// some compilers generate empty ctor and dtor rather than eliding them.
     FORCE_INLINE atomic_stack() {}
     FORCE_INLINE ~atomic_stack() {}

     FORCE_INLINE void clear() {
         atomic_clear(top_);
     }

     FORCE_INLINE void push(void * item, size_t offset_to_next_pointer) {
        uintptr_t volatile * const next =
            (uintptr_t volatile *)(((char*)item) + offset_to_next_pointer);

        for(;;) {
            atomic_type original_value = atomic_get_verptr(&top_);

            // item's next pointer to top of stack
            atomic_put_ptr(next, atomic_ptr(original_value));

            atomic_type new_value;

            // next head is same version, points to item
            atomic_set(new_value, atomic_ver(original_value), item);
            // note: we don't bump version in push, see notes.

            COMPILER_READ_WRITE_BARRIER

            if (atomic_compare_and_swap_verptr(&top_, original_value, new_value))
                return;

            YIELD
        }
     }

     FORCE_INLINE void * pop(size_t offset_to_next_pointer) {
        for(;;) {
            atomic_type original_value = atomic_get_verptr(&top_);
            void * item = atomic_ptr(original_value);
            if (!item) return 0;

            uintptr_t volatile * const next =
                (uintptr_t volatile *)(((char*)item) + offset_to_next_pointer);

            atomic_type new_value;
            atomic_set(new_value, atomic_ver(original_value)+1, atomic_get_ptr(next));

            COMPILER_READ_WRITE_BARRIER

            if (atomic_compare_and_swap_verptr(&top_, original_value, new_value))
                return item;

            YIELD
        }
     }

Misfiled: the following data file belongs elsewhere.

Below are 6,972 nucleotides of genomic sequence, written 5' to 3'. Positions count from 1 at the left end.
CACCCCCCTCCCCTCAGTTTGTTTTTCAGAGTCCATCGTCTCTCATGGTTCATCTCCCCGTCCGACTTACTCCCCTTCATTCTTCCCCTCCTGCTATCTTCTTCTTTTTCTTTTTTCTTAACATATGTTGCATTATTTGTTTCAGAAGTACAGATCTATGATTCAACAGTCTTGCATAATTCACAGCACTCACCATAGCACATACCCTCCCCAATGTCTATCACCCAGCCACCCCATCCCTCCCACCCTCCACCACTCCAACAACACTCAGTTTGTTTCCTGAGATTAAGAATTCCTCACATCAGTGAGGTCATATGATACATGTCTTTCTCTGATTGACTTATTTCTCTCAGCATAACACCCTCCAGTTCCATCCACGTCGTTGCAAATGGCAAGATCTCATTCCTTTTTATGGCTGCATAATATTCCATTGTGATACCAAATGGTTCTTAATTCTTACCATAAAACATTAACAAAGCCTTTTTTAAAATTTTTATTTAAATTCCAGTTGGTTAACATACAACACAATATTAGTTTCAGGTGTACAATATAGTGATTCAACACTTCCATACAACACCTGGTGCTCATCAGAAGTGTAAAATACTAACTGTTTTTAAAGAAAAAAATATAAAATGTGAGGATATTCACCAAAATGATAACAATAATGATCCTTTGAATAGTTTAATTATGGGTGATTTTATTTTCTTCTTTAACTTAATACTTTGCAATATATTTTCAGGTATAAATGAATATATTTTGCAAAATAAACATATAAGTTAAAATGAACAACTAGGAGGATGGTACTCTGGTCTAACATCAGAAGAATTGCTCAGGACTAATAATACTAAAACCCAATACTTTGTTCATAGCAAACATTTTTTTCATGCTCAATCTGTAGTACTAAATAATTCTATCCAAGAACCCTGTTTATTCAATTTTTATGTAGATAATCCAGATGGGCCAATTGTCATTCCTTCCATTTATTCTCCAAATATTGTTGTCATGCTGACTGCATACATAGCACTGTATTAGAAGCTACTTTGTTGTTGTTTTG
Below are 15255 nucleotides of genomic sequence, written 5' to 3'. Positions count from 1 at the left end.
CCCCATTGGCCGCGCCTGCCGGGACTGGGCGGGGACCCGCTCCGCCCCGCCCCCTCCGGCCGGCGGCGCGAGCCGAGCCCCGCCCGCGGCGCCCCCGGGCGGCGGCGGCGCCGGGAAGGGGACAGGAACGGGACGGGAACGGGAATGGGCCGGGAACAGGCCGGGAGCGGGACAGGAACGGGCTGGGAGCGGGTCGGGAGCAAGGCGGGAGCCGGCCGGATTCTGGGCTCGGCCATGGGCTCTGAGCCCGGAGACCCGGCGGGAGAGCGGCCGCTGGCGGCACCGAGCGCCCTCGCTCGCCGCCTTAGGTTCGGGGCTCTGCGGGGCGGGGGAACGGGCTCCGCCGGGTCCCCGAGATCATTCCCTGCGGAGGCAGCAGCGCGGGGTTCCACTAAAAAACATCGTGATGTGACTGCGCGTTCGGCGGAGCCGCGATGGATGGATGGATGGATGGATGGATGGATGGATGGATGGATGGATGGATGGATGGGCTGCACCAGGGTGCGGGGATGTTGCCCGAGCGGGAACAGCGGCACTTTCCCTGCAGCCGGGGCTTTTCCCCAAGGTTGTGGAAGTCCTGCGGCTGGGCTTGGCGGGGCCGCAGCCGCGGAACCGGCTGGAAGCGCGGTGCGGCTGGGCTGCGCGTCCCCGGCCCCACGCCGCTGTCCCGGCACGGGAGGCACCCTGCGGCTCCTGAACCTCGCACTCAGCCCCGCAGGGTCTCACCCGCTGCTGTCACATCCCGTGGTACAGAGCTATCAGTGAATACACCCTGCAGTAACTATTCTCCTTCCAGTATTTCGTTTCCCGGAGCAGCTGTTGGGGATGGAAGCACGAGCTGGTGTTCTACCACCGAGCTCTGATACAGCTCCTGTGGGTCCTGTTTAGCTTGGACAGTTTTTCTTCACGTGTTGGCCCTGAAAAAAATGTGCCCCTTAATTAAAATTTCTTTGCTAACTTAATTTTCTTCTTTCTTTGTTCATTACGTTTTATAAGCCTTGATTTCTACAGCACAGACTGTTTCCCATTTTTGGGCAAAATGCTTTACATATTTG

private:
        // don't allow copies
        atomic_stack(atomic_stack const&);
        atomic_stack& operator=(atomic_stack const&);
};

I use FORCE_INLINE on push and pop. It is likely that the atomic_stack will be used as the basis for a more complicated data access pattern that will expose a few functions that use push and pop; so the code bloat won't be significant. It is unfortunate that C++ doesn't allow for the inlining to be specified at the call site and so we have to inline by default and rely on the user deciding to wrap the calls in a non-inlined function or method to reduce code bloat if they intend to call the push and pop methods from many places in their code. If you do use push and pop from several call sites you should consider not inlining them to reduce code bloat.

We only bump the version in pop since an item in the stack should never be re-added to the stack.  You might also notice that we're added a compiler read-write barrier before the compare and swap call.  That ensures the store to the next pointer of the item doesn't get reordered to after the compare and swap call.  (Some compilers don't provide this, or don't honor it properly, for example the XBox360 compiler requires additional volatiles to get the order correct that also generate unnecessary load-hit-stores and cost performance.)

I use a clear method rather than having the constructor (ctor) do the initialization. I aim to have my classes be valid when initialized to all zeros so my allocator can efficiently zero out the memory so often the clear call goes unused.

At this point some of you are probably wondering how we're going to test this.  One major problem with developing any program is that what we write and what the compiler generates are different things.  I've already alluded to this by adding in macro that we need to replace with a compiler specific directive to prevent reordering of stores. Different compilers and architectures present different optimization techniques and many of them assume a singled threaded program.  Reordering of loads and stores is just one problem.

Take this code for instance:
void f(int32_t * addr)
{
    int32_t const temp = *addr;
    int32_t const temp2 = temp + 1;
    *addr = temp2;
}

// somewhere where f is used:
    ...
    int32_t i;
    ...
    f(&i);
    ...

The call to f(&i) will likely be assembled into something like this:
    ;; risc-like r0 contains the address of i
    ld   r1, r0
    ai   r1, r1, 1
    st   r1, r0
That is to say no call will be made (it'll be inlined), and all of the temporary variables will be elided.  If the machine is capable of acting on memory directly it may even boil down to a single instruction that increments the value in memory rather than a function call.

Now, if we consider the impact this has on our atomics code above you can see why barriers alone are not enough: